The candidates shake hands before the Fairfax County Chamber of Commerce hosts Virginia's U.S. Senate debate between Democratic U.S. Sen. Mark Warner, right, and Republican challenger Ed Gillespie on Oct. 7 in McLean. (Bill O'leary/AP)

Virginia’s candidates for U.S. Senate zigzagged across the commonwealth Monday to make one last push in their tightening contest, while contenders in the state’s hardest-fought House race focused on getting out the vote in a Northern Virginia swing district.

Republican Ed Gillespie declared that momentum was on his side in his underdog bid to unseat Sen. Mark R. Warner (D), making note at a morning rally of narrowing polls and the energy of a volunteer squad he dubbed his “G-Force.”

“I honestly believe we overtook him this weekend and that tomorrow we’re going to surprise a lot of experts in Washington, D.C., and have a big, big day,” Gillespie said at a Republican campaign office in the Richmond suburbs. Having begun the day in Newport News, Gillespie later hopscotched to Roanoke, Staunton, Charlottesville, Harrisonburg and ended the day in Sterling with Ann Romney, wife of former presidential candidate Mitt Romney.

Warner, his voice more gravelly than usual, gave a spirited get-out-the-vote pitch to volunteers at his Richmond headquarters, his second stop in a day that also took him to Norfolk, Roanoke and Alexandria.

“I got two rallies left and not much voice,” he said. “So you need to be my voice, you need to be my footsteps, you need to be our foot soldiers.”

Later in the day, more than 150 people gathered in Old Town Alexandria, Warner’s home, for a final evening rally. Warner’s campaign team said he had been to at least 11 cities since Saturday.

In the 10th Congressional District race, Republican Barbara J. Comstock and Democrat John W. Foust were out canvassing neighborhoods, shopping malls and other spots for last-minute votes.

A planned Monday evening rally in Sterling for Foust and Warner was canceled, with both campaigns saying that they would focus on getting out the vote rather than pulling volunteers off the street hours before the polls opened.

As Comstock greeted voters inside a Haymarket shopping center with her sons, Peter and Dan, the Virginia state delegate from Fairfax County predicted she would win as part of a broader Republican sweep in Congress.

“The 10th District and the Northern Virginia, Shenandoah Valley region needs to have a voice in the majority,” Comstock said. Comstock also appeared with Gillespie and Romney at the end of the day.

Foust, a Fairfax supervisor from McLean, said his campaign has been calling voters and knocking on doors to encourage people to vote.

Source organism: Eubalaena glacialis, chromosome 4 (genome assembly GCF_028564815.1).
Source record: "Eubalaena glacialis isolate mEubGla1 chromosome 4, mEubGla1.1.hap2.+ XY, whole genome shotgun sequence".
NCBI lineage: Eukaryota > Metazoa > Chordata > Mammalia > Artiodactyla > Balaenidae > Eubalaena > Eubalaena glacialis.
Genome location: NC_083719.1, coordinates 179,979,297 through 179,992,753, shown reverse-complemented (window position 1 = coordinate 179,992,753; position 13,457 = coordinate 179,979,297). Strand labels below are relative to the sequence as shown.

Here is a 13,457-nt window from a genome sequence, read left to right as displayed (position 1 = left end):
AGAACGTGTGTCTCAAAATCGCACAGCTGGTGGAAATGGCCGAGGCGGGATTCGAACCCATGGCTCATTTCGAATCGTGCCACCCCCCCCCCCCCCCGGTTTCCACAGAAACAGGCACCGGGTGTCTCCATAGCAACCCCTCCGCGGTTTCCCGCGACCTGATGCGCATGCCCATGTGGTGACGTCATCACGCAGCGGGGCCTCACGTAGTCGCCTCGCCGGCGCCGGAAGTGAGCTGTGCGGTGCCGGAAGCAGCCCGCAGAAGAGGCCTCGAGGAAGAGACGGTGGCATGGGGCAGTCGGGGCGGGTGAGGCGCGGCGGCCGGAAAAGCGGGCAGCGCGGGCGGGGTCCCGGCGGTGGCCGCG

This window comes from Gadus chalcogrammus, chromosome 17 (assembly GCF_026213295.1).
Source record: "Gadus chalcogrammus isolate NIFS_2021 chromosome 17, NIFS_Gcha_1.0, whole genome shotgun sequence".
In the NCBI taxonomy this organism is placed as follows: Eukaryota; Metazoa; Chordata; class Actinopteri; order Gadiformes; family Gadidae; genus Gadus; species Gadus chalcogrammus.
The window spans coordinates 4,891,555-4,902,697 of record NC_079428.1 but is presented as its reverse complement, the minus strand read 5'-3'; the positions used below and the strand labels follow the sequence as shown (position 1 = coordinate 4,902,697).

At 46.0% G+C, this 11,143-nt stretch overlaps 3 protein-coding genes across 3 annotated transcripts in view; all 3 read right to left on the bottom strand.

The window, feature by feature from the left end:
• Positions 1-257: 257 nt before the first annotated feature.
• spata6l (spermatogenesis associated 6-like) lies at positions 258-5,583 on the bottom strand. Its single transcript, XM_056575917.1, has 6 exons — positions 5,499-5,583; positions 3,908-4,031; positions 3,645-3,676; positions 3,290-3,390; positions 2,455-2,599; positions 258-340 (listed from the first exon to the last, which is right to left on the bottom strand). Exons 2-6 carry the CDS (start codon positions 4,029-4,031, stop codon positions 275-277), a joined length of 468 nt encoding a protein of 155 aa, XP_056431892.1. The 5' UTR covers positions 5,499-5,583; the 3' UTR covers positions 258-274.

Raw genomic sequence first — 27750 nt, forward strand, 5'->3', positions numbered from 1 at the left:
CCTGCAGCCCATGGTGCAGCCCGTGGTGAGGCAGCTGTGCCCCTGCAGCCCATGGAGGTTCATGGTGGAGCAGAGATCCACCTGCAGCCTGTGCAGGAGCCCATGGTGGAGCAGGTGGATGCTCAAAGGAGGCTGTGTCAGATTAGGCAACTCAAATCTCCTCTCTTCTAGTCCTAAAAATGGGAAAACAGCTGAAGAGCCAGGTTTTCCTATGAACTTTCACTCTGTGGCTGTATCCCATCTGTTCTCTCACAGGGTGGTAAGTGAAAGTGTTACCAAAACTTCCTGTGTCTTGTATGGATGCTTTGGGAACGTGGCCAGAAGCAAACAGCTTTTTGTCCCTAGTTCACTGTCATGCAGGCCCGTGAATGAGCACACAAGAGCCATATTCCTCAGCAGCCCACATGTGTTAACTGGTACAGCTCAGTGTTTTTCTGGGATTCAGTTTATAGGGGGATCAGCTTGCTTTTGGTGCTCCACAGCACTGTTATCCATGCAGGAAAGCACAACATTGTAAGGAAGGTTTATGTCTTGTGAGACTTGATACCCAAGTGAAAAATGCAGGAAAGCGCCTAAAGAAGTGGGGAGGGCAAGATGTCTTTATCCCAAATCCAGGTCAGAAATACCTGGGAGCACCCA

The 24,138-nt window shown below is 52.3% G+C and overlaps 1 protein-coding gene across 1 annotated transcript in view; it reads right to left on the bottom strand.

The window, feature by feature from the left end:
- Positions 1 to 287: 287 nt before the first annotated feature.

“Our ground game has been absolutely spectacular,” Foust said during a breather inside his Manassas campaign office, where he later delivered a pep talk to volunteers.

The elections will put Virginia’s new voter identification law to the test, and voter rights groups were gearing up to monitor polling places to see whether it makes it harder to vote.

Acceptable forms of identification include photo IDs issued by state or federal government, Virginia colleges or workplaces. Voters who arrive at the polls without proper identification will be allowed to vote by provisional ballot. But those votes will be counted only if voters show an existing photo ID, or apply for a new one, at their local voter registration office by noon Friday.

Polls will be open from 6 a.m. to 7 p.m.

Voting is expected to be light in a state where the top-of-the-ticket race has been relatively low-key and where turnout rarely cracks 50 percent in non-presidential years. (It has done so just once since 1995, in 2006, when a fierce battle for the U.S. Senate between Jim Webb and Republican George Allen drew nearly 53 percent of voters to the polls, according to the nonpartisan Virginia Public Access Project.)

The number of voters who requested absentee ballots — a good barometer of interest — was just under 132,000 this year, down sharply from the 476,000 who did so in 2012, the last presidential year, according to the Virginia Department of Elections.

The weather was not expected to deter voting, with clear skies and mild temperatures predicted.

The Senate race pits Warner, a former Democratic governor seeking his second term in the Senate, against Gillespie, a former White House adviser, lobbyist and Republican National Committee chairman making his first bid for elective office. Warner has long been Virginia’s most popular political figure. But Gillespie is challenging him in a year when President Obama’s low approval ratings have been a drag on Democrats nationally.

Gillespie began the race far behind in polls and fundraising. A survey early this year put Warner 30 points ahead. But a Christopher Newport University poll released Friday had Warner up by just seven points.

Speaking to a crowd of about 300 in Loudoun County, Romney said that in her husband’s presidential campaign, Gillespie was a “voice of reason” in difficult strategy sessions. “You can trust Ed,” she said. “He is a good man,” and, she added, he is going “to shock the country” by winning on Tuesday.

At Warner’s rally in Richmond, the senator emphasized his reputation for bipartisanship.

“Virginians at the end of the day know me and they know my record,” he said. “You’ve got a choice this election. You can send one more hardcore partisan or you can send somebody back who’s a bipartisan problem-solver, and I think people are ready for some problem-solving.”

Miles Parks, Antonio Olivo and Rachel Weiner contributed to this report.